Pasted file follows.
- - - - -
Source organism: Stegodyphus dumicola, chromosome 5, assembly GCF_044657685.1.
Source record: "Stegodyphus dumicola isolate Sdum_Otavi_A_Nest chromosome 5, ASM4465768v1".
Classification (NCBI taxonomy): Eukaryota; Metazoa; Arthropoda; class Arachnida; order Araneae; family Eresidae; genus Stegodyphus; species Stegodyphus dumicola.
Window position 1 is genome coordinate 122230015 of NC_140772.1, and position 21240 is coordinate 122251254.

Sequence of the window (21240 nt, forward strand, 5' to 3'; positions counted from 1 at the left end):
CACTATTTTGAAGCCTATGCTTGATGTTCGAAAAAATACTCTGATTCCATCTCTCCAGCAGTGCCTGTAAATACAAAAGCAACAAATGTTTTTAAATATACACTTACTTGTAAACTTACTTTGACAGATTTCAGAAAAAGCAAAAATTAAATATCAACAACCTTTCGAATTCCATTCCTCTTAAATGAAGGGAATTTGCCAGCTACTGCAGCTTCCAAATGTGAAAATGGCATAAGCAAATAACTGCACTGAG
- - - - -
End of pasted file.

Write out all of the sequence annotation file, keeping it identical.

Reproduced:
Source organism: Stegodyphus dumicola, chromosome 5, assembly GCF_044657685.1.
Source record: "Stegodyphus dumicola isolate Sdum_Otavi_A_Nest chromosome 5, ASM4465768v1".
Classification (NCBI taxonomy): Eukaryota; Metazoa; Arthropoda; class Arachnida; order Araneae; family Eresidae; genus Stegodyphus; species Stegodyphus dumicola.
Window position 1 is genome coordinate 122230015 of NC_140772.1, and position 21240 is coordinate 122251254.

Sequence of the window (21240 nt, forward strand, 5' to 3'; positions counted from 1 at the left end):
CACTATTTTGAAGCCTATGCTTGATGTTCGAAAAAATACTCTGATTCCATCTCTCCAGCAGTGCCTGTAAATACAAAAGCAACAAATGTTTTTAAATATACACTTACTTGTAAACTTACTTTGACAGATTTCAGAAAAAGCAAAAATTAAATATCAACAACCTTTCGAATTCCATTCCTCTTAAATGAAGGGAATTTGCCAGCTACTGCAGCTTCCAAATGTGAAAATGGCATAAGCAAATAACTGCACTGAG